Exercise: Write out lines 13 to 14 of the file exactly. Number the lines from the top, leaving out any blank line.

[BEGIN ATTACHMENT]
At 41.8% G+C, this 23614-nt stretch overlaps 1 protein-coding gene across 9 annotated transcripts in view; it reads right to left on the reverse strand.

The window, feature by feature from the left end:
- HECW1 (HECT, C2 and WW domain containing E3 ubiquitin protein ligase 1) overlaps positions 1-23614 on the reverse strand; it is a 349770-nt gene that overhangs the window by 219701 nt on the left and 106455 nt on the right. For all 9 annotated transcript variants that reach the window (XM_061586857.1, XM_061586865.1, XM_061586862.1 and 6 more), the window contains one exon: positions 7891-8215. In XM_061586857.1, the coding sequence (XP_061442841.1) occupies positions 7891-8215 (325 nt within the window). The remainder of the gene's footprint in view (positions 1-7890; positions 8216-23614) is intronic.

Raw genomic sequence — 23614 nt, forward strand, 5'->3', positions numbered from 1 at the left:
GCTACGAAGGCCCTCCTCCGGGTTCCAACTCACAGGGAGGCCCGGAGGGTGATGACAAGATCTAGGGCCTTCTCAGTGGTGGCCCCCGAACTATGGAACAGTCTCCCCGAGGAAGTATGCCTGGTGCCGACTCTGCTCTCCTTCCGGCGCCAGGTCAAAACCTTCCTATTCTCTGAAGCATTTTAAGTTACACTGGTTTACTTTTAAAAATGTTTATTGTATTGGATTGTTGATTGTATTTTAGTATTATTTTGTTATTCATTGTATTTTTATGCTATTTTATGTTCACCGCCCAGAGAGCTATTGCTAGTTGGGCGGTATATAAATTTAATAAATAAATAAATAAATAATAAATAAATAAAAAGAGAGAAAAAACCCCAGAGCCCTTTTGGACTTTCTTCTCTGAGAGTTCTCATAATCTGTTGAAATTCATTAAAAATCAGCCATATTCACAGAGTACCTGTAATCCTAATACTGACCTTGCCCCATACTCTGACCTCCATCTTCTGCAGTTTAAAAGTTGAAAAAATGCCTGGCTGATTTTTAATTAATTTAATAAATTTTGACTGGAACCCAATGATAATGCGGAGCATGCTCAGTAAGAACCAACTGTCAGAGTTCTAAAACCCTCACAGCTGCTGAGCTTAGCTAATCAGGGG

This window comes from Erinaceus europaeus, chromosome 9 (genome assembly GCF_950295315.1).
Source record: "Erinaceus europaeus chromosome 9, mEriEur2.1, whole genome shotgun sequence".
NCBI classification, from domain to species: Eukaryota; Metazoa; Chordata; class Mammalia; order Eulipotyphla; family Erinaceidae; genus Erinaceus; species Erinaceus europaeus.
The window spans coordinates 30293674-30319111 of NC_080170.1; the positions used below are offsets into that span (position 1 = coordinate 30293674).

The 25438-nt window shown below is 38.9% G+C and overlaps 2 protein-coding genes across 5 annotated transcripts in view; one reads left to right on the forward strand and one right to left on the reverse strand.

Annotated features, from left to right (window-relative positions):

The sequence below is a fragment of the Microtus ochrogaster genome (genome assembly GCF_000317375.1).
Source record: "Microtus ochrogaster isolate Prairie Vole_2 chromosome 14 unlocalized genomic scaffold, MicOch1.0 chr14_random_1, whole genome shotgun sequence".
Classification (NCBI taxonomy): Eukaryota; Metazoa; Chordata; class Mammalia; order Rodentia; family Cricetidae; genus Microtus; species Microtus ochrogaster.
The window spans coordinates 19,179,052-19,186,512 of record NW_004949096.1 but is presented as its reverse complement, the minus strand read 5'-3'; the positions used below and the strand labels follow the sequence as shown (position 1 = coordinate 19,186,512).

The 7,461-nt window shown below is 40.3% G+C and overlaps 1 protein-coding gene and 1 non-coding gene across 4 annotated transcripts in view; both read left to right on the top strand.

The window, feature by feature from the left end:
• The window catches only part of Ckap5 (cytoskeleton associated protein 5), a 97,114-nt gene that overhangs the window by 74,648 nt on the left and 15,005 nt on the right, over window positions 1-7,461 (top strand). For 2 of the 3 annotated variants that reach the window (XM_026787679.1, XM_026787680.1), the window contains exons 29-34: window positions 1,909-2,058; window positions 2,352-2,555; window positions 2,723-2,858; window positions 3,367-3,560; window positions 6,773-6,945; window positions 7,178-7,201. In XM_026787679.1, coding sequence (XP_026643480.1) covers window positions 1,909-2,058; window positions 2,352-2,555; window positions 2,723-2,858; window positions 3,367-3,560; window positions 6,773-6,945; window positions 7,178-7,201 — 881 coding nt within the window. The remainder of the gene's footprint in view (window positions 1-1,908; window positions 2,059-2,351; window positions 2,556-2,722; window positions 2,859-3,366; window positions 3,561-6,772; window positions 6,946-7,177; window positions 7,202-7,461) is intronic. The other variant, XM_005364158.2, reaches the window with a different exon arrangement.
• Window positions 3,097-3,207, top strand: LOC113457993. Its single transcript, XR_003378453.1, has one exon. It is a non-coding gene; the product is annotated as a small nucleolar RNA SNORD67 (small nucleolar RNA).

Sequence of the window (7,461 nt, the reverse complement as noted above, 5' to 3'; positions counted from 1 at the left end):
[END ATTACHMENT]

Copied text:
Source record: "Microtus ochrogaster isolate Prairie Vole_2 chromosome 14 unlocalized genomic scaffold, MicOch1.0 chr14_random_1, whole genome shotgun sequence".
Classification (NCBI taxonomy): Eukaryota; Metazoa; Chordata; class Mammalia; order Rodentia; family Cricetidae; genus Microtus; species Microtus ochrogaster.